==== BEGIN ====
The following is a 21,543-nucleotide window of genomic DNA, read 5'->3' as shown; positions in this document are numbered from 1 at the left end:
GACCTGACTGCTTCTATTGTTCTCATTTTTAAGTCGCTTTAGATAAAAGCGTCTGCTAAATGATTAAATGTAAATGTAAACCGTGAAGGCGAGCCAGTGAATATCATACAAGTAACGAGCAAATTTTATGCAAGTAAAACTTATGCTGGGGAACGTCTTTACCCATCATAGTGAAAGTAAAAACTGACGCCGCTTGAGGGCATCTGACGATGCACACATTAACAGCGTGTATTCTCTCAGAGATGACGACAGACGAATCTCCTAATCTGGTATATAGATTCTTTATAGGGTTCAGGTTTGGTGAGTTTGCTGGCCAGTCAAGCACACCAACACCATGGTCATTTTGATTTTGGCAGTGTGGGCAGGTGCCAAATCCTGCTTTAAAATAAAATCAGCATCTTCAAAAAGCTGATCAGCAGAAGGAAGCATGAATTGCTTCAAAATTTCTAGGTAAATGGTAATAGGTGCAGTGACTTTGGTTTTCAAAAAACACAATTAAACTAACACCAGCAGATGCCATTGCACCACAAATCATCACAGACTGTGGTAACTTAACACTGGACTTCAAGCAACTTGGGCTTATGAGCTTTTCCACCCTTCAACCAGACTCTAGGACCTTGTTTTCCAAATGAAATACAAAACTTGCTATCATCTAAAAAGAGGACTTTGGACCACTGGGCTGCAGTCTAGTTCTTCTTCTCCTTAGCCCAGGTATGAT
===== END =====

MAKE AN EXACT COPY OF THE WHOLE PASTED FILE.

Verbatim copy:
The following is a 21,543-nucleotide window of genomic DNA, read 5'->3' as shown; positions in this document are numbered from 1 at the left end:
GACCTGACTGCTTCTATTGTTCTCATTTTTAAGTCGCTTTAGATAAAAGCGTCTGCTAAATGATTAAATGTAAATGTAAACCGTGAAGGCGAGCCAGTGAATATCATACAAGTAACGAGCAAATTTTATGCAAGTAAAACTTATGCTGGGGAACGTCTTTACCCATCATAGTGAAAGTAAAAACTGACGCCGCTTGAGGGCATCTGACGATGCACACATTAACAGCGTGTATTCTCTCAGAGATGACGACAGACGAATCTCCTAATCTGGTATATAGATTCTTTATAGGGTTCAGGTTTGGTGAGTTTGCTGGCCAGTCAAGCACACCAACACCATGGTCATTTTGATTTTGGCAGTGTGGGCAGGTGCCAAATCCTGCTTTAAAATAAAATCAGCATCTTCAAAAAGCTGATCAGCAGAAGGAAGCATGAATTGCTTCAAAATTTCTAGGTAAATGGTAATAGGTGCAGTGACTTTGGTTTTCAAAAAACACAATTAAACTAACACCAGCAGATGCCATTGCACCACAAATCATCACAGACTGTGGTAACTTAACACTGGACTTCAAGCAACTTGGGCTTATGAGCTTTTCCACCCTTCAACCAGACTCTAGGACCTTGTTTTCCAAATGAAATACAAAACTTGCTATCATCTAAAAAGAGGACTTTGGACCACTGGGCTGCAGTCTAGTTCTTCTTCTCCTTAGCCCAGGTATGAT